Lumen tasted the coffee shop’s best-selling meals and shared her thoughts on how to improve or sustain the recipes. She volunteered to help C&S come up with new menu items for C&S re-opening, and tweak some existing recipes and breads. On top of that, the celebrity foodie will donate one of her family’s secret adobo recipes to add to C&S list of best-sellers.

The newly renovated Coffee and Saints feature several new dishes made with ashitaba grown locally by the Pugad center. Ashitaba means “tomorrow’s leaf,” a Japanese vine that is said to have a myriad of health benefits.

Aside from C&S, other projects that sprouted from the bakery and provided fresh grants by Chevron are the Caltex-Pugad’s Manna from Heaven Bakeshop which sells 30 kinds of bakery products and Mobile Mechanic auto repair service as well. These projects help youth at risk, children in conflict with the law and migrant young men of Pugad Center.

About Chevron Philippines Inc.

Chevron Philippines Inc. has been operating in the country for more than 85 years under its retail brand, Caltex, offering high quality products and services. There are close to 800 service stations strategically scattered throughout the Philippine archipelago and employees working in several areas of business such as Marketing, Lubricants and Terminal operations. The Chevron products that are available in the Philippines include Caltex with Techron® fuel and Caltex Diesel with Techron®D, Havoline® and Delo® oils. More information on Chevron Philippines Inc. is available at

Manila Water Foundation donates P5 million to Habitat for Humanity for relocated families in Laguna

Manila Water Foundation, the additional corporate social responsibility arm of East Zone concessionaire Manila Water Company for areas outside Metro Manila, gives P5 million to relocated families in Southville Site 2, Calaun, Laguna through the Habitat for Humanity Philippines.

According to Ferdinand M. Dela Cruz, President of Manila Water Foundation, the donation is dedicated for the implementation of the water system project designed for 1,100 housing units. “This support reflects the Foundation’s vision to improve the lives and contribute to the holistic development of marginalized communities by becoming a vehicle of delivering one of their basic needs, water,” says Dela Cruz.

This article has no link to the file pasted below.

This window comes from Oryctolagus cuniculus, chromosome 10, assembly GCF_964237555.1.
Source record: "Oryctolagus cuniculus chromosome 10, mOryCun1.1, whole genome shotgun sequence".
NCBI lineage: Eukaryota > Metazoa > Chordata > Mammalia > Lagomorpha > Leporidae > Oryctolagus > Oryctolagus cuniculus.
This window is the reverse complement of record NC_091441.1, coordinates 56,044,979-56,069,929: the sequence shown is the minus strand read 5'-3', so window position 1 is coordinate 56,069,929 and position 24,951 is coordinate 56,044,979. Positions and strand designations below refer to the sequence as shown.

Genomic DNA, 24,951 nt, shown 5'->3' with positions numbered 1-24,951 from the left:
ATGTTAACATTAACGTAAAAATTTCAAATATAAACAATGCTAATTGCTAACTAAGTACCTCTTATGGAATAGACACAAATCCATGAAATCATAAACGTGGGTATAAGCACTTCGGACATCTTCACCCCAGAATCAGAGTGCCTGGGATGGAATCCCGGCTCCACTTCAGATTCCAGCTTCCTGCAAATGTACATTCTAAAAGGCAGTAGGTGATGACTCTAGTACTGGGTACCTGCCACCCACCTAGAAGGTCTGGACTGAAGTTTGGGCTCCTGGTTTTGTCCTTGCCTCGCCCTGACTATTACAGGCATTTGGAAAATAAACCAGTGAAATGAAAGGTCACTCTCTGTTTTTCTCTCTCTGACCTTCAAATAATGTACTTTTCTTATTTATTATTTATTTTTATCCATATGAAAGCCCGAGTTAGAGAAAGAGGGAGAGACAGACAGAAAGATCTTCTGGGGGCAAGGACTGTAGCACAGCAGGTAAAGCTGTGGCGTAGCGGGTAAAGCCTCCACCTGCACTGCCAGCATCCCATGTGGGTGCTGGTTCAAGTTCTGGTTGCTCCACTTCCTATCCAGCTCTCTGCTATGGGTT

The undertaking by Manila Water Foundation, in partnership with Habitat for Humanity Philippines, is part of an agreement entered into by the Ayala group in 2010 which aims to provide a decent life to Base of the Pyramid (BOP) communities by providing their primary necessities such as shelter, community association, water supply and sanitation. With this, Manila Water Foundation allotted P6 million to support the construction of a facility that will deliver safe, clean, and affordable water to the homes of Southville Site 2 residents. The beneficiaries of the said project were relocated from Pasig City after typhoon Ondoy left them homeless. To serve the residents’ immediate need for water, the Foundation initially refurbished a deep well pump, installed a control panel, and set up two temporary static tanks which are refilled with potable water every week. The amount incurred for this undertaking was deducted from the original amount pledged.

Manila Water Foundation has also provided a technical design of a water system that may be implemented to the area to ensure the effective and efficient transmission and distribution of water.

Photo shows (from left to right): JP Orbeta, Group Head, Ayala Corporation; Charlito Ayco, CEO and Managing Director, Habitat; Yvonne Lih, CFO, Habitat; Luli Heras-De Leon, President, Ayala Foundation; Carla May Beriña -Kim, Executive Director, Manila Water Foundation; Gerardo Ablaza, Jr., Chairman, Manila Water Foundation; Ferdinand M. Dela Cruz, President, Manila Water Foundation; Ruel T. Maranan, Trustee, Manila Water Foundation